[Right–that’s exactly what I’m saying: you should have the power to decide what tools you need and want, and what you don’t. –J.]
    Kuler, an Adobe product, still crashes sometimes, (even on my new mac)… Hopefully opening your color palette won’t crash Photoshop CS 5.

  3. Let me give you a BRILLIANT idea….
    Comparison view!
    Let me explain one of my most common wastes of time in Photoshop. It’s called I want to apply an effect, but I am not sure how much. Sure I can use unsharp mask and toggle the view. That helps…
    But for things like hue/saturation/etc. I’d love be able to set the values to one level. Record for comparison, then change the levels. Than be able to compare all three (original and the two different effect settings).
    I’d also love a crop to size method. (Currently, I’ll create a 4×6, 5×7, or 8×10 rectangle object. Set it’s transparency to 25% and move it around create a mask and then delete the object.
    Now I have print ready size. It’d be nice to have better options in PS.
    (I just ordered Lightroom 2.0, so I am hoping it has better options as well.)

  4. As long as you make it so I can reconfigure the toolbox too.
    [In the near term the plan is not to let existing palettes/panels (including Tools) be reconfigured, but rather to let you create your own panels that remix other parts of the UI (mainly tools & menu items). The upshot is that you could easily bang out your own toolbar(s), then optionally hide the standard one. –J.]
    I use maybe a third of what’s there, and I’ll admit I’m using more than I did two years ago, but I’m just not going to use several of the tools that are there, and it’s a bummer to have several places occupied by tools I don’t use, and several tools I do use occupying the same button!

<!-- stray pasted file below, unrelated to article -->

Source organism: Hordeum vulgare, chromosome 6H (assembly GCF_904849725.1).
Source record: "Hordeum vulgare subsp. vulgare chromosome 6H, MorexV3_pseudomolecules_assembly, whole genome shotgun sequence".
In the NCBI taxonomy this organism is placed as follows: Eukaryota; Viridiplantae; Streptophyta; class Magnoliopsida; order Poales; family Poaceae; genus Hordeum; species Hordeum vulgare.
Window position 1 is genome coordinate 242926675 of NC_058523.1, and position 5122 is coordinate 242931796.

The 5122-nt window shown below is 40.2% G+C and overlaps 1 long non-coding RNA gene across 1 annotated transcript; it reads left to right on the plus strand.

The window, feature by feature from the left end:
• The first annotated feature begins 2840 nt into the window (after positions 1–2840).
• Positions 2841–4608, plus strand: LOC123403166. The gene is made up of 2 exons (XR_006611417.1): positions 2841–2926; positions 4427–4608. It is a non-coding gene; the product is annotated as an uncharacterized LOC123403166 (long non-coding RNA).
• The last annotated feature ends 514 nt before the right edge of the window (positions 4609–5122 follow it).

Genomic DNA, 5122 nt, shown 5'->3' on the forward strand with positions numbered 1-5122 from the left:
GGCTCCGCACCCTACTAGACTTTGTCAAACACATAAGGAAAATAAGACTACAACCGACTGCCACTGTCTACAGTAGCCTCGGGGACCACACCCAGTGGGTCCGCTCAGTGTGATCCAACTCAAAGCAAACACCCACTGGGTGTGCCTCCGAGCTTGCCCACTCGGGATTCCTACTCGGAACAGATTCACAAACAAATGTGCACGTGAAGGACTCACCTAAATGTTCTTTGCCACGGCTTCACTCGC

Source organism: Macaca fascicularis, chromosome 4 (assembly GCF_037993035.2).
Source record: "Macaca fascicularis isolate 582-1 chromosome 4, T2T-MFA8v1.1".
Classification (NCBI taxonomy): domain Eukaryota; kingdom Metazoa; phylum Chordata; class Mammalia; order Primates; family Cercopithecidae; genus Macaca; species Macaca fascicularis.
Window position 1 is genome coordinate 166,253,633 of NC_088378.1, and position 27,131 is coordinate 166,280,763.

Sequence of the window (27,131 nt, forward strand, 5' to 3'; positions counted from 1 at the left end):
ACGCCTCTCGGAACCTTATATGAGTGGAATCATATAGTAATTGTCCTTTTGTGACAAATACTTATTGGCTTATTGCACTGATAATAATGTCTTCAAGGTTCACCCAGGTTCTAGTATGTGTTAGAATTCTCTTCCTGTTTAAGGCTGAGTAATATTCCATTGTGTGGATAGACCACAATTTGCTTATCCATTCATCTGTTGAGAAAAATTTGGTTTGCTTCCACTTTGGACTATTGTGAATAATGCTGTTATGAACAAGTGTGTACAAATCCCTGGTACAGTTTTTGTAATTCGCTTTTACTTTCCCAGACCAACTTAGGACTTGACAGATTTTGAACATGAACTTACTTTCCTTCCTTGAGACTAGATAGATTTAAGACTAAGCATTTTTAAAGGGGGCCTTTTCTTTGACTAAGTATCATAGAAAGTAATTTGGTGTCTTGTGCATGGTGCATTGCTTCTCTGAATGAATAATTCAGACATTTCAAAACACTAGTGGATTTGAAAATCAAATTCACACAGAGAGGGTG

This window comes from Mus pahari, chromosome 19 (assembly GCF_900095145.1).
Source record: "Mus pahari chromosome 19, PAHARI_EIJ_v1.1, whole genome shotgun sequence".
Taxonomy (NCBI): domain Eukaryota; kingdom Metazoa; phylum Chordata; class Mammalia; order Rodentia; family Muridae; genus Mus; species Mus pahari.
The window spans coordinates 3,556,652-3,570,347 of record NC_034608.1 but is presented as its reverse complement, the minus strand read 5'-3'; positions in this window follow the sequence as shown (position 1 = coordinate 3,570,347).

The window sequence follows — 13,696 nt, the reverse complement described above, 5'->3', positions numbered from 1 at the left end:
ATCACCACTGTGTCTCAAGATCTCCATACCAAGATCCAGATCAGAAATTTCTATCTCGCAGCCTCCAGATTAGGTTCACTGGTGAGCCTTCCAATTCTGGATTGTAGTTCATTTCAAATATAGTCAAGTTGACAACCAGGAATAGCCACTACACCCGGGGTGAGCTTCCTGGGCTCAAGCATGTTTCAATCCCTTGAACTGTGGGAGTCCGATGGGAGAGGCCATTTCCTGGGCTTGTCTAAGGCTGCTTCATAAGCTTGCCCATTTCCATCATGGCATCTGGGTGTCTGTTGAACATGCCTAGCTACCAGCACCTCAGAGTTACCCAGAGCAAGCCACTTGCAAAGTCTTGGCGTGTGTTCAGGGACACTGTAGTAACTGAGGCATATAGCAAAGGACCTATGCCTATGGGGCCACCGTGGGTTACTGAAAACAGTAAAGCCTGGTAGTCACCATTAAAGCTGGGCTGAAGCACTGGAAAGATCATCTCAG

I hope Adobe will ship several “role” configurations. If you know a radiologist doesn’t need what a web designer does, you could fairly easily strip away these things in their respective role.
    [Good idea; we’ll plan to do that. –J.]
    Another step to take this would be to make role profiles of a sort, where some plugins just wouldn’t be loaded by default in a role, taking advantage of that radiologists probably don’t need to save in KML or Pixar, and shortening launch time.
    [We already “lazy-load” things like those plug-ins; you never load them unless and until you need them. Even so there’s this eternal perception that your experience/performance is harmed by the existence of features used by others. By and large that’s not the reality, but I understand the perception. –j.]

  5. All of this flexibility sounds great, but it also needs to be paired with a method to push/pull workspaces from a centralized server.
    [One thing at a time, young grasshopper. 😉 (Of course, Flash panels could easily give you the ability to upload, download, and browse content.) –J.]